"Even though I can't help but pre-emptively understand if some of my colleagues argue that it's too generationally narrow or even attention-deficient to leave a lasting impression, I really, really liked Scott Pilgrim, and think that it's one of the most technically astounding and yet personally resonant movies of the year."A little too concerned with the other cars on the road but proceed.
"Michael Cera plays Scott Pilgrim, a dubiously-employed 22-year-old who entertains rock star fantasies as the bassist of The Sex Bomb".So far so good. Then: disaster strikes! He's not sure if he likes Cera's performance. Eeek!
"Michael Cera has played a variation of this character before – several of them, in fact – and he sometimes fails to provide the resilience and indefatigable determination (instead contributing his trademarked Charlie Brown-style feckless optimism) that Scott needs to see his romance with Ramona through to the end."Oh Sweet Jesus. No! You mean he's a fey, passive-aggressive pencil neck who couldn't act his way out of a chip packet? No! Surely not! Quick. What to do?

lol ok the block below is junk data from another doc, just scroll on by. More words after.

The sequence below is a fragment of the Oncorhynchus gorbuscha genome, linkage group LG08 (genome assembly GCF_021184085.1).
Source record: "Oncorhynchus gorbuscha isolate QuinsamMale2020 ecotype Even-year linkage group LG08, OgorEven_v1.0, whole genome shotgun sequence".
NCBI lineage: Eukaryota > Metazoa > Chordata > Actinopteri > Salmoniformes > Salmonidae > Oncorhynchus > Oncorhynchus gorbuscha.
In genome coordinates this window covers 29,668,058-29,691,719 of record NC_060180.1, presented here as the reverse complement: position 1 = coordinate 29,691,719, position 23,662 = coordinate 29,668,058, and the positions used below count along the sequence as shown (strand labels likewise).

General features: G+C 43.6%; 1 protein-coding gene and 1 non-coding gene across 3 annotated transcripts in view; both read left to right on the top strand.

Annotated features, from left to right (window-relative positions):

"But what's most surprising is how the movie sneaks up on you, and how it seems to know that these are its shortcomings, particularly at the beginning of the story. That I was initially bored by his dating life with Knives feels intentional in the context of the film's ending, and that he is sort of infuriatingly inactive becomes an integral part not only of the character but his eventual journey, both physical and emotional, as he navigates adversaries and obstacles of both varieties."So Cera's infuriatingly inactive but it's integral to "his journey," and the dating scenes are slow as a setting cement but it's "intentional." For crying out loud. It's not Francis Ford Coppola we're dealing with here and even Coppola might just be able to hold himself together if Cinematical let slip with the occasional frown. But no, apparently Edgar Wright is so sensitive a creative flower that every comment must come sugar-coated, ever criticism soft-pedalled, every barb softened and proferred atop a bed of pink fuschia petals as the critic backs out of the room, blushing, curtseying and promising absolute fealty to his liege. What are these guys so terrified of? Why are they even reviewing? I want to smooth the matted hair from their troubled foreheads and tell them 'it's okay, you know. They're called opinions. It's perfectly natural to have them. It's a great idea, in fact, especially if you want to review movies. I think Cera is a little over-used myself. There, see? That wasn't so hard was it....'